Everyone who runs the Marine Corps Marathon knows it’s going to be hard to do — that’s often the point.
The motivations may vary: Some do it for a loved one or a friend; others see it as a means to a goal. But no one ever does it because it’s easy.
They do it because it’s hard.
That’s why 59-year-old Waldon Adams, who lives in Northwest D.C.’s Columbia Heights neighborhood, started running it. It had always been a goal of his. But when he finally did run it in 2010, just getting across the starting line was a significant accomplishment.
“I’m from D.C. I’ve been here all my life,” said Adams. “I went through some issues and spent close to 30 years homeless.”
During that time, he battled drug addiction and found himself in and out of hospitals. But when he was a kid, he remembered the image of a runner struggling to get across the finish line of a Marine Corps Marathon, and it always stuck with him.
“I thought that was so amazing and I always wanted to do it,” he said. “That became one of my goals and then as life went on, things got worse and worse and my goals got limited to three things. The three things were finding a place to live, getting sober and running the Marine Corps Marathon, believe it or not!”
That last part he said with a bit of a chuckle, knowing how different the third goal was from the first two.
But it took time to accomplish his goals.
“Every goal I had set out, I couldn’t finish. Nothing I set out to do, I could finish.”
It took until 2009, when he was in his late 40s, before Adams found sobriety. He also found a stable place to live through a program called Housing First, and after signing up once before but failing to follow through, he signed up to run the Marine Corps Marathon in 2010 — and finally made it across the finish line.
The memory of the walk to the starting line on that early Sunday morning is seared into his brain, he said.
It’s a walk that’s meaningful to the tens of thousands of people who make it every year. For Adams, it meant “I felt like a part of the world. I remember walking down there and I got into Runner’s Village and I was nervous and saw the people parachuting [from] planes doing the flyover, and just how exciting it was at that start.”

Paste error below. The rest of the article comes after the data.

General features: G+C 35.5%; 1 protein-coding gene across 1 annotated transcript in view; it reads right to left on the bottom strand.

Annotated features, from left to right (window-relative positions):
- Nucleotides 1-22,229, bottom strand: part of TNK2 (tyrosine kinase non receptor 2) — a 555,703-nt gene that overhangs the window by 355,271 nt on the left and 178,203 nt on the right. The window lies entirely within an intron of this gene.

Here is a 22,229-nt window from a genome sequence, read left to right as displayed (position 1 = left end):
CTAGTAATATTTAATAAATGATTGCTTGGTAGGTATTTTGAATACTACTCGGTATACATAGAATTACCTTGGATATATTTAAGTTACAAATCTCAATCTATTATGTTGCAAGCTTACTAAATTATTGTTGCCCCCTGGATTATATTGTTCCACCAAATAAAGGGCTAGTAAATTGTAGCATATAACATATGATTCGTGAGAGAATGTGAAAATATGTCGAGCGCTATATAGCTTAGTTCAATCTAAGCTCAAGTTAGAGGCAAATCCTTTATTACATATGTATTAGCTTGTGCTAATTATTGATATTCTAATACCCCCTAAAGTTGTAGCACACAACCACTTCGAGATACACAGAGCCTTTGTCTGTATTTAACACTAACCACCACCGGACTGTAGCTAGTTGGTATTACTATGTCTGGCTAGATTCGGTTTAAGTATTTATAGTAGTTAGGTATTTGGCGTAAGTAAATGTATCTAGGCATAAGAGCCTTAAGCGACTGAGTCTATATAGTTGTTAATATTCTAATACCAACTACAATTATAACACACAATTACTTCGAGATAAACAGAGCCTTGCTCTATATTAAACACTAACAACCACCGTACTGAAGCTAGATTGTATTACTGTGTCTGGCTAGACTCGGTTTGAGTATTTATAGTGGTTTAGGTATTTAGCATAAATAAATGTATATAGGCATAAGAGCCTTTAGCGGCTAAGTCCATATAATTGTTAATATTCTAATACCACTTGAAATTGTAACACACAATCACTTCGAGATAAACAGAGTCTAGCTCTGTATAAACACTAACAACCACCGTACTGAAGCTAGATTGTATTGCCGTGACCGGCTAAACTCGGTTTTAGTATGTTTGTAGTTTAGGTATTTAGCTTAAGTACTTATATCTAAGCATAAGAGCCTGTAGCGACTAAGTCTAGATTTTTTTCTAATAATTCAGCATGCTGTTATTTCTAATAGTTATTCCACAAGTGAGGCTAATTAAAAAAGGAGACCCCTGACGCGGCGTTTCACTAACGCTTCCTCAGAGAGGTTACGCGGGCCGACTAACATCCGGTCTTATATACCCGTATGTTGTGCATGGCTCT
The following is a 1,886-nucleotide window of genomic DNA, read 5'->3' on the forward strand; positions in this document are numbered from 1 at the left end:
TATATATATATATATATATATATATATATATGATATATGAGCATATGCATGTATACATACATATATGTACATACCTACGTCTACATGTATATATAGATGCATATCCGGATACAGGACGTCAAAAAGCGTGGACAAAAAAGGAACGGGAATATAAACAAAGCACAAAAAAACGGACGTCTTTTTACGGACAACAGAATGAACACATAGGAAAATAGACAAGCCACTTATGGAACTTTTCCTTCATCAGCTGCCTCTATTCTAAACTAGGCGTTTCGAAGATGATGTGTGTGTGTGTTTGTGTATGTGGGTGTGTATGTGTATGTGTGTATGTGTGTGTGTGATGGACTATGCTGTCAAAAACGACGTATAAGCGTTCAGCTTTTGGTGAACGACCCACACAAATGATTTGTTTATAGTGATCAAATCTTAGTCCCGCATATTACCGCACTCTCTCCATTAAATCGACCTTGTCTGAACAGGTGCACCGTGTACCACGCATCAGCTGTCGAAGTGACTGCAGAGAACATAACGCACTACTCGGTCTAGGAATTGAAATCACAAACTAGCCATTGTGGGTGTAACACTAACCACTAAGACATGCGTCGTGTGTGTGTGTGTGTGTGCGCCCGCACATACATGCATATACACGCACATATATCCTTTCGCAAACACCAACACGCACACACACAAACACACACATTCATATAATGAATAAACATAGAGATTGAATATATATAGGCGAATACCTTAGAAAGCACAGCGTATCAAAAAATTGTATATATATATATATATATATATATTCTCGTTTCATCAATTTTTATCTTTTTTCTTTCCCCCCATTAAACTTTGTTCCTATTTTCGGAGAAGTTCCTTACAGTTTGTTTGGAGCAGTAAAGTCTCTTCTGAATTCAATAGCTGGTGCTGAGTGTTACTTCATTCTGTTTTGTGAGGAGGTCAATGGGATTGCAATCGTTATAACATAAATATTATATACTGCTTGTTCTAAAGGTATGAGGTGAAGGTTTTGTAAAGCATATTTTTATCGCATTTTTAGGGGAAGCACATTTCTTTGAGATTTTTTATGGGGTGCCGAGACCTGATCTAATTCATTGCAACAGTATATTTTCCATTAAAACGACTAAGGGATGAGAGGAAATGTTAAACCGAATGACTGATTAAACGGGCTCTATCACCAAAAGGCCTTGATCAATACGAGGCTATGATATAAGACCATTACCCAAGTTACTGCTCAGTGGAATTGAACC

“I had trained for it,” he added. “I’ll just never forget I crossed that finish line and just that whole route, the whole course, the support and being in this iconic event that I always wanted to be in — I just can’t describe it. It was so exciting for me. I kept going and ran a few other ones.”
Today, Adams works as an outreach specialist for the nonprofit Pathways to Housing DC.
“I help people that were like me, that had addiction and health issues,” he said. “I’m doing for people what I needed back then.”
He said his ability to relate to those who are still struggling has been key to his professional success.
Since 2010, Adams has run the MCM and other marathons several times now, although injuries have prevented him from participating in recent years. If the Marine Corps Marathon were run in its traditional setting, which includes time limits, he’d have to miss it for the third year in a row because another back surgery is looming in the coming weeks.
But a virtual race, one that allows people to map out their own course and run on their own time, made it possible for him to participate again this year. In fact, he didn’t just run the marathon this year; he has already done the MCM Trifecta, a weekend of three different runs.
Well, to be more accurate, he walked it.
“I look forward to this event every year, and I felt bad for the last two years I haven’t been able to participate,” he said. “I know that even though I couldn’t run, I could walk it.
“This was my opportunity to get back out,” he said. “I can still walk and I can still go after this goal.”
With the course etched in his mind, Adams pictured himself going through it as he walked 3-mile laps around D.C.’s Hains Point over three consecutive Sundays. The first weekend he did the marathon; the second, a 10K, and he closed out the Trifecta by doing the 50K.
“I used the trunk of a car as my water stops,” he said. After every 3-mile lap he’d grab some water and an energy snack and keep going.
Every time he participates in this event, Adams said it’s a reminder of how far he’s come.
He said, “I really felt a sense of pride” when lining up to run that first marathon. “I’m part of the world and I’ll never forget that feeling.”
“It was the hardest thing I’d ever done to finish that first marathon,” Adams said.
He has been sober for almost 12 years now, and “I haven’t looked back since.”